ASE2 CARD CATALOG ENTRY
For the past ten years, the data processing profession has been
slowly learning that technology transfer is one of its biggest problems,
if not the biggest problem.
--Ed Yourdon, Forward, Agents of Change
Using New Technologies provides practical guidance on how to successfully transfer technology into your organization. Aimed at engineers and managers, the guidance is distilled from a broad base of experience and research and is illustrated by numerous examples. This guidance can be used both as part of a process improvement effort and in support of individual technology transfers.
This guidebook helps you, the technology consumer:
This guidebook helps you address the challenges --- technical, economical, human, and organizational --- in making your organization willing and able to transfer and use new technology.
Rapidly changing markets, tighter budgets, increasingly critical roles for technology, and new government and standards' requirements are issues that engineers and managers contend with daily. These factors require organizations to successfully select, adapt, introduce, and use new technologies. Because of these factors, all organizations transfer in new technology at one time or another; many do so frequently. However, most organizations follow an ad hoc technology transfer process. Just as developing software through an ad hoc process leads to spending more money than is needed on software development, transferring technology through an ad hoc process also leads to spending money on technology that is never recouped from using that technology.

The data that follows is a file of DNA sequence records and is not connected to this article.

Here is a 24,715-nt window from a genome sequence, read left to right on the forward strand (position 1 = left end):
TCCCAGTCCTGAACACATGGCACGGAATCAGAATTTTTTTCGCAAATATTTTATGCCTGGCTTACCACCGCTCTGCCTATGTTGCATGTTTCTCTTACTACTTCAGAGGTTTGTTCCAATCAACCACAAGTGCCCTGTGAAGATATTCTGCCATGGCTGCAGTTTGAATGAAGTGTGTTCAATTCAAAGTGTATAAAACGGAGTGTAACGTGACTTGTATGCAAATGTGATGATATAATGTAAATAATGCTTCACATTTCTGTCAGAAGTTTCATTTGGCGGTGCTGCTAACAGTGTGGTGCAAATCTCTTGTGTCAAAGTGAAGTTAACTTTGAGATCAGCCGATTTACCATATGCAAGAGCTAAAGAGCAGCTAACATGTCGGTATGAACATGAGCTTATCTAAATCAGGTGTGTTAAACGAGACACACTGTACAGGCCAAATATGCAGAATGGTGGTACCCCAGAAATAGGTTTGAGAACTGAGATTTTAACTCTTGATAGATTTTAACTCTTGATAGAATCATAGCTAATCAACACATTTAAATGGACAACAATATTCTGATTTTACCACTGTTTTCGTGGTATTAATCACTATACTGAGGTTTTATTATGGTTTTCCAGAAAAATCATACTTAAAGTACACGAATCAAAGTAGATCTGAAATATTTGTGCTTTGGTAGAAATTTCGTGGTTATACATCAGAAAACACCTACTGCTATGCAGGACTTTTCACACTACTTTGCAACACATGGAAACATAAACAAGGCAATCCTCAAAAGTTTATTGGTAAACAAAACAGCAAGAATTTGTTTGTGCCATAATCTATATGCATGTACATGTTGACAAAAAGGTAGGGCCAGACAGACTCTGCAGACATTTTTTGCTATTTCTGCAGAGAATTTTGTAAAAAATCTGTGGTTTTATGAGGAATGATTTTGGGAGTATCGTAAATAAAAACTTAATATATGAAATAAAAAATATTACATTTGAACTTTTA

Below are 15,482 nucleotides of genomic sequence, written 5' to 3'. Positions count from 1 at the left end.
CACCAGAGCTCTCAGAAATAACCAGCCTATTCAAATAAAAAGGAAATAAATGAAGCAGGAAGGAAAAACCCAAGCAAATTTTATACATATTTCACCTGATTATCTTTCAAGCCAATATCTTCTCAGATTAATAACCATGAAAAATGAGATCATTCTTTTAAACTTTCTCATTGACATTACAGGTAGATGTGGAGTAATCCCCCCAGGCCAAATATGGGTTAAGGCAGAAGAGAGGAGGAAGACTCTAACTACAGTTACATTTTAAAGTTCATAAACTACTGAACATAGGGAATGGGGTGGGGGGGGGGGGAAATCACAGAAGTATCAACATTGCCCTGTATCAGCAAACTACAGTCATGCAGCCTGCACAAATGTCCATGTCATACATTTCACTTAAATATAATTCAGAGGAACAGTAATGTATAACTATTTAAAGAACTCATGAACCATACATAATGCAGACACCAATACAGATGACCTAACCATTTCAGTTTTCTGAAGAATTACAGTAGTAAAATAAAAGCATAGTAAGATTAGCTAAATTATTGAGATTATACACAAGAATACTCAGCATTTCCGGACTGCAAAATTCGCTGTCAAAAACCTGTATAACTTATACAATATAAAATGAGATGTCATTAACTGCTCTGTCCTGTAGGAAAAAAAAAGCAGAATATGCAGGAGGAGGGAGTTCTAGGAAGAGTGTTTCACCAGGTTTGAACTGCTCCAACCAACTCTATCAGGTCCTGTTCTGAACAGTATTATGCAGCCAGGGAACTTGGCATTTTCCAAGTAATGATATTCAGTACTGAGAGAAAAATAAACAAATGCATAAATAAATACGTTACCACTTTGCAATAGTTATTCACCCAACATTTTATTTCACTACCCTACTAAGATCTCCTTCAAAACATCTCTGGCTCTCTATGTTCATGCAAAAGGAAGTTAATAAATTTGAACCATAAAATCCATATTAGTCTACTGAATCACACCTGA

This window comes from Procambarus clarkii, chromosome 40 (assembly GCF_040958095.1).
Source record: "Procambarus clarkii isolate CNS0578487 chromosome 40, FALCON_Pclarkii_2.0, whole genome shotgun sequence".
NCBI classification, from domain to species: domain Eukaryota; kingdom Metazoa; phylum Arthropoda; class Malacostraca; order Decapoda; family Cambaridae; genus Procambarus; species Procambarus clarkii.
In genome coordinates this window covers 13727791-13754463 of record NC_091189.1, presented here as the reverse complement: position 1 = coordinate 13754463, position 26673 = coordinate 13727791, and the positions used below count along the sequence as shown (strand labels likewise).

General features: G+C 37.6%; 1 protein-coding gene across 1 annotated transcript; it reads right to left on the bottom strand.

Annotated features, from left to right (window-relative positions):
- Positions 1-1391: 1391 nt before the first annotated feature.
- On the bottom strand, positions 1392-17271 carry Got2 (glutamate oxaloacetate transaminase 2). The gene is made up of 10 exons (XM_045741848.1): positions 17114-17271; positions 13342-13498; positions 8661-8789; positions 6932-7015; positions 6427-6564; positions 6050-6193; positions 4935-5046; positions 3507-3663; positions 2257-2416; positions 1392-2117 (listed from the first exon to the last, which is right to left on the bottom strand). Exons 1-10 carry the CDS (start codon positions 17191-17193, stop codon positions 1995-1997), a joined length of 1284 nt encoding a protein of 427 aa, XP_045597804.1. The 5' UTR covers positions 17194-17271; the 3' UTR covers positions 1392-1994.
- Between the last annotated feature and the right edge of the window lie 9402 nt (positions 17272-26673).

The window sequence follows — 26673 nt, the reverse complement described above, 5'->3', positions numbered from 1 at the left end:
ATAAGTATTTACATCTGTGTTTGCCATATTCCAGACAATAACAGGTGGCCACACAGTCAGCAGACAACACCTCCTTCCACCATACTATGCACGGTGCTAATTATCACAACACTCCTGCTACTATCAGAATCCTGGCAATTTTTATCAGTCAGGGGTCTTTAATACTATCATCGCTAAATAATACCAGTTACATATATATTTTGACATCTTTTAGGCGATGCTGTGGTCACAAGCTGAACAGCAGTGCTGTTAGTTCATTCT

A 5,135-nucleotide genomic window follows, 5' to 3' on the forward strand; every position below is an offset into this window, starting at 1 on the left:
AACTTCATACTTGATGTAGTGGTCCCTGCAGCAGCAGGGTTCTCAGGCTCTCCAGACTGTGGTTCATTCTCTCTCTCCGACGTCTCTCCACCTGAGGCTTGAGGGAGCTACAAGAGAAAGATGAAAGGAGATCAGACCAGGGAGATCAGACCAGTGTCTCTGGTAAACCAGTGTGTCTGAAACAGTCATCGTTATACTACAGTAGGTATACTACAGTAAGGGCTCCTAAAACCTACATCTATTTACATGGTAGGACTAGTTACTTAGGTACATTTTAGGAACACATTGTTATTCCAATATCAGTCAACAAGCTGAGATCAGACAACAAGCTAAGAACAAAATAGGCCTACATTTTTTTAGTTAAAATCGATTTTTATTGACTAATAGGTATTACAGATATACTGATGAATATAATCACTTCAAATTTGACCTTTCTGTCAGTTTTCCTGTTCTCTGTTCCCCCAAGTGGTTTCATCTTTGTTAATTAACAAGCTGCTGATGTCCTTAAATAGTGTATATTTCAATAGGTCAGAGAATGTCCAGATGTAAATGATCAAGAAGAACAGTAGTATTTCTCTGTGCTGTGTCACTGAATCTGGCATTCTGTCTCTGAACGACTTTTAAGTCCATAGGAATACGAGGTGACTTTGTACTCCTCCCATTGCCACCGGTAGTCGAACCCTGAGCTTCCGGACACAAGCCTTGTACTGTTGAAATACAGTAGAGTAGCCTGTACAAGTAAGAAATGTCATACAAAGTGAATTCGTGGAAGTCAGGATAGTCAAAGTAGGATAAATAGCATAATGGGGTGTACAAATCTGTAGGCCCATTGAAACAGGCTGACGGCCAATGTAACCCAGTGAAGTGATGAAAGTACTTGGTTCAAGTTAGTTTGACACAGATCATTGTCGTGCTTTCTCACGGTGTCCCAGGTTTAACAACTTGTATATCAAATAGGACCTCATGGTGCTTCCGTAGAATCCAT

In all transfers, regardless of the technology, you can follow a similar overall process for technology transfer. That is, the general principles of what you do during a technology transfer will differ little; how you do it may differ quite a bit. For example, in selecting a computer-aided software engineering (CASE) tool or in selecting a new network protocol, you should talk to potential users to understand their needs and requirements. How you get their input may differ, but the fact that you should get their input does not. You can take the same defined technology transfer process and adapt it to each situation. This guidebook provides a defined technology transfer process that you can adapt and use in all your transfer situations.
Technologies are changing at a dramatically faster rate than the rate at which organizations transfer and use them. This section recounts and compares studies on these rates of change in the software industry.
This guidebook is organized as follows:
2.0.8 1 June 94 Initial release to the PAL
Approved for public release; Distribution unlimited
This documentation is provided "AS IS" and without any expressed or implied warranties whatsoever. No warranties as to performance, merchantability, or fitness for a particular purpose exist. The user must assume the entire risk and liability of using this document. In no event shall any person or organization of people be held responsible for any direct, indirect, consequential or inconsequential damages or lost profits.
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